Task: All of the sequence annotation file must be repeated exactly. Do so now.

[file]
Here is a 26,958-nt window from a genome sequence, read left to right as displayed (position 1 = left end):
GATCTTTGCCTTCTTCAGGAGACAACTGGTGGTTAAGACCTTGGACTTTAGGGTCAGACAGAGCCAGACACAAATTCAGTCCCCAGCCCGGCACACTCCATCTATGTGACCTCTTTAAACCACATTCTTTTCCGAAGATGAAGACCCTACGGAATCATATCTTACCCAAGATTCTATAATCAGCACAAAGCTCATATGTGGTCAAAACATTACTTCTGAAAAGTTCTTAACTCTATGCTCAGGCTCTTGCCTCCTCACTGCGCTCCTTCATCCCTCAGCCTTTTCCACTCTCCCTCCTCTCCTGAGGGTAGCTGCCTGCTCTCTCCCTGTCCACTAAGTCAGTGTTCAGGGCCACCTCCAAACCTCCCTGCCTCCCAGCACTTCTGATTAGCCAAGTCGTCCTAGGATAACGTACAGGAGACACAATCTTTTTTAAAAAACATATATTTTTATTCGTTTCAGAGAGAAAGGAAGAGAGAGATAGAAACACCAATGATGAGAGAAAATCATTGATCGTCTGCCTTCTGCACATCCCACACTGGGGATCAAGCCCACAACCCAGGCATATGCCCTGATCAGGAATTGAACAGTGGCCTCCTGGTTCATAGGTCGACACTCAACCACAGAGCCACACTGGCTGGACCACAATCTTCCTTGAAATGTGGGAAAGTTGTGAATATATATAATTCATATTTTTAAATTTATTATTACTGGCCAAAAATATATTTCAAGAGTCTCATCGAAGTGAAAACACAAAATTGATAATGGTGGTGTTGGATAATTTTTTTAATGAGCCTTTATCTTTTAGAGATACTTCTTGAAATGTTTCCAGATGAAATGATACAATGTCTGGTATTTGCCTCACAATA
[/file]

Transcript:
Here is a 26,958-nt window from a genome sequence, read left to right as displayed (position 1 = left end):
GATCTTTGCCTTCTTCAGGAGACAACTGGTGGTTAAGACCTTGGACTTTAGGGTCAGACAGAGCCAGACACAAATTCAGTCCCCAGCCCGGCACACTCCATCTATGTGACCTCTTTAAACCACATTCTTTTCCGAAGATGAAGACCCTACGGAATCATATCTTACCCAAGATTCTATAATCAGCACAAAGCTCATATGTGGTCAAAACATTACTTCTGAAAAGTTCTTAACTCTATGCTCAGGCTCTTGCCTCCTCACTGCGCTCCTTCATCCCTCAGCCTTTTCCACTCTCCCTCCTCTCCTGAGGGTAGCTGCCTGCTCTCTCCCTGTCCACTAAGTCAGTGTTCAGGGCCACCTCCAAACCTCCCTGCCTCCCAGCACTTCTGATTAGCCAAGTCGTCCTAGGATAACGTACAGGAGACACAATCTTTTTTAAAAAACATATATTTTTATTCGTTTCAGAGAGAAAGGAAGAGAGAGATAGAAACACCAATGATGAGAGAAAATCATTGATCGTCTGCCTTCTGCACATCCCACACTGGGGATCAAGCCCACAACCCAGGCATATGCCCTGATCAGGAATTGAACAGTGGCCTCCTGGTTCATAGGTCGACACTCAACCACAGAGCCACACTGGCTGGACCACAATCTTCCTTGAAATGTGGGAAAGTTGTGAATATATATAATTCATATTTTTAAATTTATTATTACTGGCCAAAAATATATTTCAAGAGTCTCATCGAAGTGAAAACACAAAATTGATAATGGTGGTGTTGGATAATTTTTTTAATGAGCCTTTATCTTTTAGAGATACTTCTTGAAATGTTTCCAGATGAAATGATACAATGTCTGGTATTTGCCTCACAATA